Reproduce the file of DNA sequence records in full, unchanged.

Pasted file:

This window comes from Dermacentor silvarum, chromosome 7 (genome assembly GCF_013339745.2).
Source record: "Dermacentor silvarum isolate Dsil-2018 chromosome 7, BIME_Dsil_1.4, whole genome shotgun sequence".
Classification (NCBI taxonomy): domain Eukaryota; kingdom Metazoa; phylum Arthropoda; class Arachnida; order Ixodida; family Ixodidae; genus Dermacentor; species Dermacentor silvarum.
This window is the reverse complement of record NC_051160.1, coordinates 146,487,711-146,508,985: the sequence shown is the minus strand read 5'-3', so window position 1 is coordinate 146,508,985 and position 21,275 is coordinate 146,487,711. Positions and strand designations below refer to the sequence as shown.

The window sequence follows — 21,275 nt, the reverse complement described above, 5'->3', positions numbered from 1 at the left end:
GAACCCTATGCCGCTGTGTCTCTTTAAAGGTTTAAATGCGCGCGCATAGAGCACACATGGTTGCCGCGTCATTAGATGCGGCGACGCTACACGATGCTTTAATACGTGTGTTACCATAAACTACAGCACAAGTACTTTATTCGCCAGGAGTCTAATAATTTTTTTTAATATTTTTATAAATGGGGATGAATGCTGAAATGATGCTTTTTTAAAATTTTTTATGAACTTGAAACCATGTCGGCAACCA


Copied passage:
This window comes from Dermacentor silvarum, chromosome 7 (genome assembly GCF_013339745.2).
Source record: "Dermacentor silvarum isolate Dsil-2018 chromosome 7, BIME_Dsil_1.4, whole genome shotgun sequence".
Classification (NCBI taxonomy): domain Eukaryota; kingdom Metazoa; phylum Arthropoda; class Arachnida; order Ixodida; family Ixodidae; genus Dermacentor; species Dermacentor silvarum.
This window is the reverse complement of record NC_051160.1, coordinates 146,487,711-146,508,985: the sequence shown is the minus strand read 5'-3', so window position 1 is coordinate 146,508,985 and position 21,275 is coordinate 146,487,711. Positions and strand designations below refer to the sequence as shown.

The window sequence follows — 21,275 nt, the reverse complement described above, 5'->3', positions numbered from 1 at the left end:
GAACCCTATGCCGCTGTGTCTCTTTAAAGGTTTAAATGCGCGCGCATAGAGCACACATGGTTGCCGCGTCATTAGATGCGGCGACGCTACACGATGCTTTAATACGTGTGTTACCATAAACTACAGCACAAGTACTTTATTCGCCAGGAGTCTAATAATTTTTTTTAATATTTTTATAAATGGGGATGAATGCTGAAATGATGCTTTTTTAAAATTTTTTATGAACTTGAAACCATGTCGGCAACCA